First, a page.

Applicability of Capital Gains Tax
S. 45 of the Act talks of levy of capital gains tax in the event of transfer of capital assets. S. 47 lists out transfers, which shall not be considered for capital gains tax. Subsection (vi) reads as follows: Any transfer, in a scheme of amalgamation, of a capital asset by the amalgamating company to the amalgamated company if the latter is an Indian company.
This is the position of law since the amalgamating company merges it self with the amalgamated company and thereby dissolves itself without winding up. The shareholders in the amalgamating company are allotted in lieu of their original shares and thus no capital gains tax is attracted.  This provision goes a long way in facilitating mergers and acquisitions by giving a huge tax relief.
After a detailed discussion on the provisions of Income Tax offering incentives for mergers and acquisitions, it remains to see the real picture.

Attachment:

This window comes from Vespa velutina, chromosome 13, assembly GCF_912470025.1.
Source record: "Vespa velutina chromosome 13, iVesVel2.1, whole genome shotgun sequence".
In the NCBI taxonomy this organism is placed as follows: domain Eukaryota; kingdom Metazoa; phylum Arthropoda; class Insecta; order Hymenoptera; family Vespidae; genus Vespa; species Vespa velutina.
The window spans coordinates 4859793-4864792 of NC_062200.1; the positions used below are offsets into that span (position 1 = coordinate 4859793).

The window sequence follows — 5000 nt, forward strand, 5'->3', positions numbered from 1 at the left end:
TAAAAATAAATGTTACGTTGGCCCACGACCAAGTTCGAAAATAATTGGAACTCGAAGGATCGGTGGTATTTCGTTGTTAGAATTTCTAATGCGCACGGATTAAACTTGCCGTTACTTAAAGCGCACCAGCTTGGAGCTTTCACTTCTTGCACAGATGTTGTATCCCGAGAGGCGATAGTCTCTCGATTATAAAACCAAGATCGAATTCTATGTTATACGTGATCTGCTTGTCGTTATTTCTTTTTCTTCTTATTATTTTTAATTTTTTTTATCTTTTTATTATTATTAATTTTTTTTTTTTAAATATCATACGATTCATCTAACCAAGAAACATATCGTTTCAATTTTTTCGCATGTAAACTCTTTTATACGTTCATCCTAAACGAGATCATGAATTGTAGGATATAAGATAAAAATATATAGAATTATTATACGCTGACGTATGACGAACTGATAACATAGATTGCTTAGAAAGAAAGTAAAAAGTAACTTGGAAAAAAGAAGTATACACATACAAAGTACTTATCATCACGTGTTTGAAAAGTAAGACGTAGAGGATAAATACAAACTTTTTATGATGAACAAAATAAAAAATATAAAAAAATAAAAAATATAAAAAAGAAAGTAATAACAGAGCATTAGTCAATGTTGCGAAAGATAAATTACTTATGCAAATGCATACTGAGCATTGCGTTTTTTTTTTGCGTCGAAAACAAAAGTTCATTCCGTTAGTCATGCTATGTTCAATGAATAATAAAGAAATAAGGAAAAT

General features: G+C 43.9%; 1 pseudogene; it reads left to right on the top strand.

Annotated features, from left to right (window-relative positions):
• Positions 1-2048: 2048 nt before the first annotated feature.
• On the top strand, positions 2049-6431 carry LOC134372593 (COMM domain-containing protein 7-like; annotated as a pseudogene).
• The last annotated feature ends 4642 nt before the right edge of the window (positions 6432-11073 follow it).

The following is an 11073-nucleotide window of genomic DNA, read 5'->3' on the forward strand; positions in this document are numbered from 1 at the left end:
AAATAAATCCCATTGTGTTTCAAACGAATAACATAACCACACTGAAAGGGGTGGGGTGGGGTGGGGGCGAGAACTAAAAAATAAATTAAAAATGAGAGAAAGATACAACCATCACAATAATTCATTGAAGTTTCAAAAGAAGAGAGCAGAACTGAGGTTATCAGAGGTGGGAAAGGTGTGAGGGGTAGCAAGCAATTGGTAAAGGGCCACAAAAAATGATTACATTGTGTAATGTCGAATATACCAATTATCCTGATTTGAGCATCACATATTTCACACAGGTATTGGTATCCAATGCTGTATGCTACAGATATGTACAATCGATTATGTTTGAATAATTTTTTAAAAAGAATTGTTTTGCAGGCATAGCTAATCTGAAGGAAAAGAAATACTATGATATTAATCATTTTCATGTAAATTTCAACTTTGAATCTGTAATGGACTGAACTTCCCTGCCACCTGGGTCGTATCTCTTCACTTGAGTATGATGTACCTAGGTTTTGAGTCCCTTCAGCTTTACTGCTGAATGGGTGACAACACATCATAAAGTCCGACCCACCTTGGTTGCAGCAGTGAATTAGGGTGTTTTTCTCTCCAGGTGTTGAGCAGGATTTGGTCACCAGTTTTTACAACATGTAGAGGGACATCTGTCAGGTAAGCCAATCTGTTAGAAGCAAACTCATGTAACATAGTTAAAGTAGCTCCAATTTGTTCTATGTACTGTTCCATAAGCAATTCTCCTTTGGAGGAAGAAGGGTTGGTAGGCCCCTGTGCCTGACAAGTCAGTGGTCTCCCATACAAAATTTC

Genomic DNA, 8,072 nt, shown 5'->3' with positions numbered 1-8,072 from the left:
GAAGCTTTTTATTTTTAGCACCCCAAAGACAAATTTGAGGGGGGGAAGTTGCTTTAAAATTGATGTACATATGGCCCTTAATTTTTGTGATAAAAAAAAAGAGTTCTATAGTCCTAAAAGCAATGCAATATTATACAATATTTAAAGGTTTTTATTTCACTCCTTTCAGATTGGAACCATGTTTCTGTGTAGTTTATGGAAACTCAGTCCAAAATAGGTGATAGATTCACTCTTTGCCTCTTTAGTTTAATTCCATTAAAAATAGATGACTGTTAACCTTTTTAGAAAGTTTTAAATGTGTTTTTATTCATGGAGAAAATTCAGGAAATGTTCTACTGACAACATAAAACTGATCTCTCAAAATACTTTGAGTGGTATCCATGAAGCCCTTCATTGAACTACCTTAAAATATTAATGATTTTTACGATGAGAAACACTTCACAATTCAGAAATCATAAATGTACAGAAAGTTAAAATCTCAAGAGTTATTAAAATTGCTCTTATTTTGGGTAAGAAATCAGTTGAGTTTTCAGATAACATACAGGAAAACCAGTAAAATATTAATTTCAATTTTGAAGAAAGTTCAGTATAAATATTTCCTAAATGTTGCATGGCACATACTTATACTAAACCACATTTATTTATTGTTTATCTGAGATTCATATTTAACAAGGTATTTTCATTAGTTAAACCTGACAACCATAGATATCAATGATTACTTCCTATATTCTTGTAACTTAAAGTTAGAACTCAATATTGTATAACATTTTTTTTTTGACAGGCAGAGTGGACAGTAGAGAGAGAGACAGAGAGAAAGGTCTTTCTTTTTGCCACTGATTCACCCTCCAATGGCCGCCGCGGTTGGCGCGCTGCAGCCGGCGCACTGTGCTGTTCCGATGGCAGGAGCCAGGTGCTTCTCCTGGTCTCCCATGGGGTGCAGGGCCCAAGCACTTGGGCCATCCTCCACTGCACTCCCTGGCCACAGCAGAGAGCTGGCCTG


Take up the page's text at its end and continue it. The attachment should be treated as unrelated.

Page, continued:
Lacunae in the law
It is sometimes argued that the benefit of unabsorbed depreciation, carry forward of losses etc are available to specific sectors like manufacturing, telecom, shipping, hotels etc under S. 72A and not the service sector. The question arises as to why this benefit is not available to the service sector as a whole, especially when service sector in India is growing at a frenetic space. Accordingly, the tax benefits should be extended to the service sector as a whole, including airlines, healthcare, financial services, etc.
On the other hand, another problem with the tax incentive provision relates to the conditions that are generally attached. The post-merger conditions are especially quite restrictive e.g. the condition for continuing the loss-making business for 5 years and owning 75 per cent of the fixed assets for 5 years. A merger is generally effected to cut down on the losses being incurred by the amalgamating company. If the amalgamated company is forced to continue the same business, then it is not profitable for the undertaking at all.